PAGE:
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It's too bad Apple doesn't do backports... would love to see this feature in Snow Leopard. –  Wander Nauta Aug 7 '11 at 17:35
1  
I have it set but does not work for me. The preferences window says something about enabling escape sequences before this can work. –  ramonrails Feb 25 '13 at 7:23
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http://www.entropy.ch/blog/Mac+OS+X/2008/06/27/Terminal-Tricks-“term”-revisited-with-tabs.html

tab -t $PWD
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The script at that link looks like it will have problems dealing with directory and command/args that have embedded single-quotes in them. Probably not too likely, but it is a bug. –  Chris Johnsen Oct 27 '09 at 5:09
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One must be very careful when passing strings through different environments.

I run 10.4, so my ‘tfork’ script always opens a new window instead. It should be easy to adapt it to use a tab:

#!/bin/sh

# source: http://www.pycs.net/bob/weblog/2004/02/23.html#P49
# Rewritten to use osascript args -> run handler args.
# Added ability to pass additional initial command and args to new shell.
#    Bug: Non ASCII characters are unreliable on Tiger.
#         Tiger's osascript seems to expect args to be encoded in
#         the system's primary encoding (e.g. MacRoman).
#         Once in AppleScript, they are handled OK. Terminal sends them
#         back to the shell as UTF-8.

test $# -eq 0 && set -- : # default command if none given
osascript - "$(pwd)" "$@" <<\EOF
on run args
  set dir to quoted form of (first item of args)
  set cmd_strs to {}
  repeat with cmd_str in rest of args
    set end of cmd_strs to quoted form of cmd_str
  end
  set text item delimiters to " "
  set cmd to cmd_strs as Unicode text
  tell app "Terminal" to do script "cd " & dir & " && " & cmd
end
EOF

Example: tfork git log -p ..FETCH_HEAD


Amendment: cwd of an already running process “occupying” a Terminal tab

The idea of “the current directory of the program occupying the current tab” is not as obvious as one might expect.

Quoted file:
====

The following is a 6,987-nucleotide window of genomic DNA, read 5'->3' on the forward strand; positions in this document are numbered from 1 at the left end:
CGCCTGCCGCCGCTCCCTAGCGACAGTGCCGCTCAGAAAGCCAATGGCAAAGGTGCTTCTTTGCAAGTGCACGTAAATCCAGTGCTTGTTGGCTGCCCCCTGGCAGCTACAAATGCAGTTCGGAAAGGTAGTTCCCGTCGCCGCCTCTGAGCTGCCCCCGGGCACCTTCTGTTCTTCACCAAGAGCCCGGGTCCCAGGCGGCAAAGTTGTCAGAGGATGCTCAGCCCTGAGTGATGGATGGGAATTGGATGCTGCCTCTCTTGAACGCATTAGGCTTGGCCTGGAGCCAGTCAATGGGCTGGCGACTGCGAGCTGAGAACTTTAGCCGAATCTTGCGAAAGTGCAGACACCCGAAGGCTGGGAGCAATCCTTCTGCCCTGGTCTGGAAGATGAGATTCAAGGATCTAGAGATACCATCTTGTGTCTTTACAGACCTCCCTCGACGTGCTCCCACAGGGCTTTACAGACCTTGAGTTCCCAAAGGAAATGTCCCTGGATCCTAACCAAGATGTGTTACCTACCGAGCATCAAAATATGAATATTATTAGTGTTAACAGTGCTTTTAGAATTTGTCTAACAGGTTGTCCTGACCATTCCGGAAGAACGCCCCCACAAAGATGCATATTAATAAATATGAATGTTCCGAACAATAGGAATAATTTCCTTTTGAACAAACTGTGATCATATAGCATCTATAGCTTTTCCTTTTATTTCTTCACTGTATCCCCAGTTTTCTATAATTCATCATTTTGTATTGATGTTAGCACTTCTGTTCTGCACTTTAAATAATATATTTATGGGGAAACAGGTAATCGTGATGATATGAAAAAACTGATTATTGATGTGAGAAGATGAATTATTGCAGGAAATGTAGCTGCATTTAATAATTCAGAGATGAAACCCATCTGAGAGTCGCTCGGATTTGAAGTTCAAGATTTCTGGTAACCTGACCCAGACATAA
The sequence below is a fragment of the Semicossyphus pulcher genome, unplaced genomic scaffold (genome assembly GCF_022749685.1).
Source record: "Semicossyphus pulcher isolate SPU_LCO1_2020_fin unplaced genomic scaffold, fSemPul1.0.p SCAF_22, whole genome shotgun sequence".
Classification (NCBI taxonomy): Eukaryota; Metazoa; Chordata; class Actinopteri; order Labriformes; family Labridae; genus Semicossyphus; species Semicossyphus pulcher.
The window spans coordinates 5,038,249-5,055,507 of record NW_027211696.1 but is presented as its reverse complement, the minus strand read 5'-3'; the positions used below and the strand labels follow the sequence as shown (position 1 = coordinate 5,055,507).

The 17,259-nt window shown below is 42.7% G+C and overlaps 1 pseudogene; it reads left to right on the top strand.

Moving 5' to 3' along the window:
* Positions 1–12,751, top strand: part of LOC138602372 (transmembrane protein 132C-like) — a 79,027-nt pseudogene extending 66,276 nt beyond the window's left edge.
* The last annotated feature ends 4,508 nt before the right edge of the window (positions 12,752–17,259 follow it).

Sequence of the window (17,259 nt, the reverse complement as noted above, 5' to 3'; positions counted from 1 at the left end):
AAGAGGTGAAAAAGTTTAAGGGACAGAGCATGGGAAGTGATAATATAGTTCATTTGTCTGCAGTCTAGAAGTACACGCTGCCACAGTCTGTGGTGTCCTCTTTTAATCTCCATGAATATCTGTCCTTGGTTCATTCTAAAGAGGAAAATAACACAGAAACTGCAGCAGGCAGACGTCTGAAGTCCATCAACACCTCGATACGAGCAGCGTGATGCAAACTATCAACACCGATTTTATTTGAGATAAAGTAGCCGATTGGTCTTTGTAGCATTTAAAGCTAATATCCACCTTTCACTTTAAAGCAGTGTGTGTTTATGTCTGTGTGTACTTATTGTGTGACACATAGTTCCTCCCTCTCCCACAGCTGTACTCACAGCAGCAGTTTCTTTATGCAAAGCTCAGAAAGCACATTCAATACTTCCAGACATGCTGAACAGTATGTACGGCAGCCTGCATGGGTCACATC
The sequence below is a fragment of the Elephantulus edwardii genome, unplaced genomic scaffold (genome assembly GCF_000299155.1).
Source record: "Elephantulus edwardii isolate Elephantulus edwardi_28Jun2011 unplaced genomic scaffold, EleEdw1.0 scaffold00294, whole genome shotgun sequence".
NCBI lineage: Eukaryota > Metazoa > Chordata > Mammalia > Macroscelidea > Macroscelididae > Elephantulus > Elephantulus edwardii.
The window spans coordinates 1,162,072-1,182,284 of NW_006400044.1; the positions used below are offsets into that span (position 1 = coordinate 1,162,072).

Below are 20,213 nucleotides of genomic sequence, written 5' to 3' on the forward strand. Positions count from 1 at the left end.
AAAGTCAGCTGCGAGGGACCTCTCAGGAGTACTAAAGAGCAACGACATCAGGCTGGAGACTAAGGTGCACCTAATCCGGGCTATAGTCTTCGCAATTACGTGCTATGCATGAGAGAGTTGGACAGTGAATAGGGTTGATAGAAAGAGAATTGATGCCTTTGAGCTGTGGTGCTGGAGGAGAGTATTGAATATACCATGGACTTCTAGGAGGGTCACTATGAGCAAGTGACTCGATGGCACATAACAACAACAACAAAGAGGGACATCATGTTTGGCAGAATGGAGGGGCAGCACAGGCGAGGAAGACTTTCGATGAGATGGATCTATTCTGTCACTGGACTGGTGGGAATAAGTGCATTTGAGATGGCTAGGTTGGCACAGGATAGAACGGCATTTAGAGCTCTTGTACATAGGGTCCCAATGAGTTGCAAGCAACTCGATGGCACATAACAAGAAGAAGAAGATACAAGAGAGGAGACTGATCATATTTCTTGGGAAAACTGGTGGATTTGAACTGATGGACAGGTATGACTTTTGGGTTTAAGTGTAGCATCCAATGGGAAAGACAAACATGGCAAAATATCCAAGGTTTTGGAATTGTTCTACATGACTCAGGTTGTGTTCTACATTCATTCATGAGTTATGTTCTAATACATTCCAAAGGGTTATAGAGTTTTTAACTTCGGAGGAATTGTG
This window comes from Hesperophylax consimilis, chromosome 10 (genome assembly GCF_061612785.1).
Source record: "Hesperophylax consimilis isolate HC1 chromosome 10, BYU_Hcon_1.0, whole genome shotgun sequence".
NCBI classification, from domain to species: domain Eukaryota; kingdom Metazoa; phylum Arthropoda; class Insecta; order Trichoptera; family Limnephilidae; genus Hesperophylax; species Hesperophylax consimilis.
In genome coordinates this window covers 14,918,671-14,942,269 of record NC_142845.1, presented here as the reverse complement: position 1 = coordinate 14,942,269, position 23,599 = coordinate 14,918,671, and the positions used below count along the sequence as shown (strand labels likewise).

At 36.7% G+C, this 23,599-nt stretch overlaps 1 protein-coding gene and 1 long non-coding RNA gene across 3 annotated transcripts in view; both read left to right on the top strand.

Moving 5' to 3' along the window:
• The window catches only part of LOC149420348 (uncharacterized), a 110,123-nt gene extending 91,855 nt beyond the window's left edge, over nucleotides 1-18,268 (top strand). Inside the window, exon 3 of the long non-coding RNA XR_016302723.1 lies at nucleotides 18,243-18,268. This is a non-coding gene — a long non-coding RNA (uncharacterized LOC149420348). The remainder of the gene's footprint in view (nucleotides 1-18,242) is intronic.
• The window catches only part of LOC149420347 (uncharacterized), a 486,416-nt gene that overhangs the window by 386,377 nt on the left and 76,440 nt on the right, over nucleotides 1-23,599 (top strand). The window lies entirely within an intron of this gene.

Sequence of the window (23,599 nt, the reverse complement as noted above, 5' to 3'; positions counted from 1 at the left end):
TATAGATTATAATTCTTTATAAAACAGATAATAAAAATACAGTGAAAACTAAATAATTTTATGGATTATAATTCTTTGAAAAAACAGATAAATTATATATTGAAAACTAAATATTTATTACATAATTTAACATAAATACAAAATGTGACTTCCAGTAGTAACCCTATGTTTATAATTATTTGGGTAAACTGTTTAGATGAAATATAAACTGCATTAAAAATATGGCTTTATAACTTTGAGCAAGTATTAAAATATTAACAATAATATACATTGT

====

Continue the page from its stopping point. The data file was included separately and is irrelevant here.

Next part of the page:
Each Terminal tab has a single tty device that is used by the processes it runs (initially, a shell; thereafter, whatever the shell starts).

Each (normal) Terminal tty has a single foreground process group that one might consider as “occupying” the tty.

Each process group can have multiple processes in it.

Each process can have its own current working directory (cwd) (some environments give each thread their own cwd or cwd-equivalent, but we will ignore that).

The preceding facts establish a kind of trail that from tty to cwd: tty -> foreground process group -> processes of the foreground process group -> cwds.

The first part (from tty to foreground processes) of the problem can be solved with the output from ps:

ps -o tty,pid,tpgid,pgid,state,command | awk 'BEGIN{t=ARGV[1];ARGC=1} $1==t && $3==$4 {print $2}' ttyp6

(where “ttyp6” is the name of the tty of interest)

The mapping from process (PID) to cwd can be made with lsof:

lsof -F 0n -a -p 2515,2516 -d cwd

(where “2515,2516” is a comma-separated list of the processes of interest)

But under Tiger, I see no direct way to get the tty device name of a particular Terminal window. There is a horribly ugly way of getting the tty name in Tiger. Maybe Leopard or Snow Leopard can do better.

I put it all together in an AppleScript like this:

on run
    (* Find the tty. *)
    -- This is ugly. But is seems to work on Tiger. Maybe newer releases can do better.
    tell application "Terminal"
        set w to window 1
        tell w
            set origName to name
            set title displays device name to not title displays device name
            set newName to name
            set title displays device name to not title displays device name
        end tell
    end tell
    set tty to extractTTY(origName, newName)
    if tty is "" then
        display dialog "Could not find the tty for of the current Terminal window." buttons "Cancel" cancel button "Cancel" default button "Cancel"